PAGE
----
Overall, Where the Stars Still Shine is one heck of a read. I enjoyed reading this book from start to end. Trish Doller surely narrates the story well that it kept me glued to the seat until the end. The characters are loveable and the storyline is equally entertaining and bittersweet. I love that romance is not mainly focused on this book and that Trish Doller also manages to weigh in the importance of family, the hope for the possibility, and Callie’s journey of self discovery. This is a story worth returning to. At the end of the day, Where the Stars Still Shine convinced me enough to want to visit Tarpon Springs in the future. This book definitely does not disappoint.


The Fairest of Them All by Carolyn Turgeon

I very much enjoyed reading Carolyn Turgeon’s works such as Mermaid and The Next Full Moon that ever since then, I’ve decided to buy her succeeding books, knowing that she will not let me down. Hence, when The Fairest of Them All was released, I immediately bought a copy from The Book Depository.

Here’s the plot description from the back cover of the book:

The Fairest of Them All coverIn this kingdom, only one fairy tale can end with happily ever after.

In an enchanted forest, the maiden Rapunzel’s beautiful voice captivates a young prince hunting nearby. Overcome, he climbs her long golden hair to her tower and they spend an afternoon of passion together, but by nightfall the prince must return to his kingdom, and his betrothed.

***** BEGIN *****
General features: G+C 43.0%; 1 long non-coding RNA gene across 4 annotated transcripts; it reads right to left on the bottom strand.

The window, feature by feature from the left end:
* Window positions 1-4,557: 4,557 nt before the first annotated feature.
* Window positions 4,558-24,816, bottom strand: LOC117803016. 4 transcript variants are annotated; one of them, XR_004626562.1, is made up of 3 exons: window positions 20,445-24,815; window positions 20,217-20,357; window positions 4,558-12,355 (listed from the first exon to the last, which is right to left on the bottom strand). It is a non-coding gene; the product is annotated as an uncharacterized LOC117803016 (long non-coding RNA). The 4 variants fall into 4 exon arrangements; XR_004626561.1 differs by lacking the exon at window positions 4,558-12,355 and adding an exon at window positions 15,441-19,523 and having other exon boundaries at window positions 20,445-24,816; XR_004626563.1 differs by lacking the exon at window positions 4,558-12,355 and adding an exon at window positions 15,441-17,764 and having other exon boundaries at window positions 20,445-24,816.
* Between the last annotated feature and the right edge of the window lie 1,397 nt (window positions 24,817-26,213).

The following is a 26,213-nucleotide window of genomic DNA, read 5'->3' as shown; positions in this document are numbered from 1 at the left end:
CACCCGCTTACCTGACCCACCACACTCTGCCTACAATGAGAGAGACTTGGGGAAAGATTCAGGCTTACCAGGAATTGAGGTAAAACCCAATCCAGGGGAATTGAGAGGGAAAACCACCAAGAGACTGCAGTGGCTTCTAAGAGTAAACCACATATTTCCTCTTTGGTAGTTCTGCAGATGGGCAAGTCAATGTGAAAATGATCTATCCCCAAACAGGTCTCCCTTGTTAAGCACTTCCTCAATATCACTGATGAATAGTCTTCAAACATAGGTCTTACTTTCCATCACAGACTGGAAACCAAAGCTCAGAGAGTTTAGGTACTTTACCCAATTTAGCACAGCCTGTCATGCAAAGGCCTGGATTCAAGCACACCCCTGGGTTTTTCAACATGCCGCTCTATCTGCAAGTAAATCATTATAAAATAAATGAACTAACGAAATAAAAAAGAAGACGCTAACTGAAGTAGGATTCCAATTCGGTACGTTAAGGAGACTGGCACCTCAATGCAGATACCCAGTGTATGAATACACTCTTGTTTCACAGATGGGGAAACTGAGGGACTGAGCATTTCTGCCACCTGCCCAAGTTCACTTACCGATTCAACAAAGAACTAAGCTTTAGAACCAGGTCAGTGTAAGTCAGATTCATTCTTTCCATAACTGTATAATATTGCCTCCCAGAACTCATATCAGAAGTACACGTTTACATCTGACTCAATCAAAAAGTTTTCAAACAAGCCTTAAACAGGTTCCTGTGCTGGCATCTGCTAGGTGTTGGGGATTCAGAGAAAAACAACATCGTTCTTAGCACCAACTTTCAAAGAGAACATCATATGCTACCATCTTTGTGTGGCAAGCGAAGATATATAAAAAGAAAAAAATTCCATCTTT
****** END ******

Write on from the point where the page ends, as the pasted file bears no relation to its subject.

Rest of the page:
Now king, he weds his intended and the kingdom rejoices when a daughter named Snow White is born. Beyond the castle walls, Rapunzel waits in her crumbling tower, gathering news of her beloved from those who come to her seeking wisdom. She tries to mend her broken heart but her love lingers, pulsing in the magic tendrils of her hair.

The king, too, is haunted by his memories, but after his queen’s mysterious death, he is finally able to follow his heart into the darkness of the forest. But can Rapunzel trade the shadows of the forest for the castle and be the innocent beauty he remembers?

Before anything else, let me talk about the cover first. Three words: I love it! The background color and the character on it with her flowing golden hair complement one another which make the cover design look more attractive and eye-catching. Moreover, readers could immediately tell from the cover that it emphasizes on the hair. With that said, Rapunzel would come into mind. However, the title depicts otherwise – it doesn’t have any relation to Rapunzel’s story, but evidently to Snow White’s instead. But fear not, the blurb would help clear things up on what the story is about. Even after reading the blurb, I got intrigued with the story more. I’m curious how Carolyn Turgeon would merge the story of Rapunzel and Snow White altogether.